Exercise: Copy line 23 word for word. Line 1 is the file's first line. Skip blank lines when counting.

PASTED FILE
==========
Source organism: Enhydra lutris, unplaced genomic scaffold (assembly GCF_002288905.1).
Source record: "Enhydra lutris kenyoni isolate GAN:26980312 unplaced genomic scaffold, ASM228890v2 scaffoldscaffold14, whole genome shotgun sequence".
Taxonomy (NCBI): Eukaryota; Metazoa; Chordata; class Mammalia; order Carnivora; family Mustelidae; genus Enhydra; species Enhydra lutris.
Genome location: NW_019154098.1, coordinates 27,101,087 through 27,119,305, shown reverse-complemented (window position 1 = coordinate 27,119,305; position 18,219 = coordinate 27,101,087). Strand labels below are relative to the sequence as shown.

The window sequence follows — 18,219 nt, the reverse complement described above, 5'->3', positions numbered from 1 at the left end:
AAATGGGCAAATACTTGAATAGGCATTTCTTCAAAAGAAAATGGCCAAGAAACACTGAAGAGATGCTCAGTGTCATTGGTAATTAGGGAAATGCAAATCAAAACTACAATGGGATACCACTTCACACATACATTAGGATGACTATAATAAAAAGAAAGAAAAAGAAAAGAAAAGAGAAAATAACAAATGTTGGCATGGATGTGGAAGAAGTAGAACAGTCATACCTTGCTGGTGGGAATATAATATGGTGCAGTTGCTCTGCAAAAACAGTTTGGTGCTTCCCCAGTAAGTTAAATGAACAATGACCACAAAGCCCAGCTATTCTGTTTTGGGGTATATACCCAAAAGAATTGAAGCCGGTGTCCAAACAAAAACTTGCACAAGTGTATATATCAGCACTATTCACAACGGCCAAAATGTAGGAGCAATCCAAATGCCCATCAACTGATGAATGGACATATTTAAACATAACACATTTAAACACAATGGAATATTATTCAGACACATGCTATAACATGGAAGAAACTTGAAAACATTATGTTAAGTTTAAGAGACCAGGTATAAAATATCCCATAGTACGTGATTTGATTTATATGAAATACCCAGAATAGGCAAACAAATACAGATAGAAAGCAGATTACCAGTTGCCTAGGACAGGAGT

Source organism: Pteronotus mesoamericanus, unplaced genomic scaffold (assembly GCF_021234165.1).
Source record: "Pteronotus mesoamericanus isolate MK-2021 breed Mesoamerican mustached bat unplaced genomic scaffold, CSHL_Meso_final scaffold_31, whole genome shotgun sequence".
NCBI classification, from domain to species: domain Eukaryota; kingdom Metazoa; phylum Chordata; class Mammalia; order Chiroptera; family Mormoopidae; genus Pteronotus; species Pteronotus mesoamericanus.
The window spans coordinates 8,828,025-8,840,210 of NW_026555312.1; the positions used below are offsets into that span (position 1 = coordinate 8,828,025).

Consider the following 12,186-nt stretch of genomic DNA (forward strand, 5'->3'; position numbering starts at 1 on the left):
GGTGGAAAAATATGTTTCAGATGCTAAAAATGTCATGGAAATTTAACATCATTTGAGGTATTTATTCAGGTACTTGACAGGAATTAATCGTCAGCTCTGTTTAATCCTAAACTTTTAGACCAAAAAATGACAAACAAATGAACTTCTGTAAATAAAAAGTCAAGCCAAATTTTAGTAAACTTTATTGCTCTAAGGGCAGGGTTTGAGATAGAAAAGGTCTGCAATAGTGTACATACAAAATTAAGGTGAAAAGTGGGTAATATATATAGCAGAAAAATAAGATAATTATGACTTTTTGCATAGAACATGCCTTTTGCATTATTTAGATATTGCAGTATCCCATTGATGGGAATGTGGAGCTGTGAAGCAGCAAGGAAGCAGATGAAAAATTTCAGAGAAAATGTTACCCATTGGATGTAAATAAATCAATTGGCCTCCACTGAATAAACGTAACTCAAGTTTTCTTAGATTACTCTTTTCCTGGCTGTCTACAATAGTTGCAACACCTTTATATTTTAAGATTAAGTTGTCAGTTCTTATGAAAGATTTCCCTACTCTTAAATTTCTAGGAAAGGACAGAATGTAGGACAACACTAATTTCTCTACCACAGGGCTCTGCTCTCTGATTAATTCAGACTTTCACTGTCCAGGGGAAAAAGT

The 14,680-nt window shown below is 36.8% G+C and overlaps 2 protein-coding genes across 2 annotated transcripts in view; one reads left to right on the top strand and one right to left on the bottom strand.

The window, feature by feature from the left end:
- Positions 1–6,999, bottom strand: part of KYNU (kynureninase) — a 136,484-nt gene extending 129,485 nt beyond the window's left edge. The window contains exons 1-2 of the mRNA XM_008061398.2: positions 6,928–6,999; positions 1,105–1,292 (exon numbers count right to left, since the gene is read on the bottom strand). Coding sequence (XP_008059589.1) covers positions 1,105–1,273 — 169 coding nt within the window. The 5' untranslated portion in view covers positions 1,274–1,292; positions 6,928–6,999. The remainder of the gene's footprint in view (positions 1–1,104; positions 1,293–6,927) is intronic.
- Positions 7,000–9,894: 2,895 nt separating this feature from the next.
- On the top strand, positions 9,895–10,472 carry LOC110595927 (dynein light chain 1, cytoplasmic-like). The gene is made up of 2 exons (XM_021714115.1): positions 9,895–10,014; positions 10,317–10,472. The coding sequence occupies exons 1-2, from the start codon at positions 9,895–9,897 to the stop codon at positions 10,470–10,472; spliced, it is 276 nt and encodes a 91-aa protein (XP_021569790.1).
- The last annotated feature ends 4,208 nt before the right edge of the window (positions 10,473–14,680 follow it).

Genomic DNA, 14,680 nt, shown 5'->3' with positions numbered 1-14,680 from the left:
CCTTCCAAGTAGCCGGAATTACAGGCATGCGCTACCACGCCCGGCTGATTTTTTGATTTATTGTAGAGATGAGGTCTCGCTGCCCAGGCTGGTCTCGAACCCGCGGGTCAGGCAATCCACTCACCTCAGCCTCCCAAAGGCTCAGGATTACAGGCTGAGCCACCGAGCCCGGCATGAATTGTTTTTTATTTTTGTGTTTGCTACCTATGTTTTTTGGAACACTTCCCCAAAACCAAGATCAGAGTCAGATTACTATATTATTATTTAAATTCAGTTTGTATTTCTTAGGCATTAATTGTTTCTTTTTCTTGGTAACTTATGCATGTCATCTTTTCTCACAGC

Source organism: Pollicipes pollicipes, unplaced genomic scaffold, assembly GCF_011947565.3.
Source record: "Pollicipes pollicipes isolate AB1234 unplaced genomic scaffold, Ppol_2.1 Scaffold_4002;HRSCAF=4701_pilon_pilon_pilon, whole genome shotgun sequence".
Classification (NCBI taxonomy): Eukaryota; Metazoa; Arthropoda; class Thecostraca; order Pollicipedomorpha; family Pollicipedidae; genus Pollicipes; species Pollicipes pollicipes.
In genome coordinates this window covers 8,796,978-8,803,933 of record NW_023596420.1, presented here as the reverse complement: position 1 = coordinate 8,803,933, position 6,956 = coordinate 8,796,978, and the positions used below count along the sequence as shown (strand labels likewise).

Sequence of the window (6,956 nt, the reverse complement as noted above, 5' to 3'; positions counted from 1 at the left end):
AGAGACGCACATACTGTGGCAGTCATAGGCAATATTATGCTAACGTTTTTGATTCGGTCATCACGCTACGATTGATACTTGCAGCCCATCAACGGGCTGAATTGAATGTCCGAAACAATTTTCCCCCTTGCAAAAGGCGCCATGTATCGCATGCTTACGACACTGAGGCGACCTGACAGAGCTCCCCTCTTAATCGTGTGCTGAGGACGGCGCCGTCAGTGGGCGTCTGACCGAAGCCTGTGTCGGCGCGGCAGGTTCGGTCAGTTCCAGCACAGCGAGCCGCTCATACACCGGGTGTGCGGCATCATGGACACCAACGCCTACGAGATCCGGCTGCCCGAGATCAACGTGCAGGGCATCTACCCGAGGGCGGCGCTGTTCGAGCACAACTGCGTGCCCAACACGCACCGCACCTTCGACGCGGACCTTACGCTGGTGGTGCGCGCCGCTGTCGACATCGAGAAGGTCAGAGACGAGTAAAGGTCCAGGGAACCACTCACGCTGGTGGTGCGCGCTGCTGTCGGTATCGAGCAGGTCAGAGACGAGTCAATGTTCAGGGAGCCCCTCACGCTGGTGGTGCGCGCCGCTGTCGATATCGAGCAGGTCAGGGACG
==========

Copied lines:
Classification (NCBI taxonomy): Eukaryota; Metazoa; Arthropoda; class Thecostraca; order Pollicipedomorpha; family Pollicipedidae; genus Pollicipes; species Pollicipes pollicipes.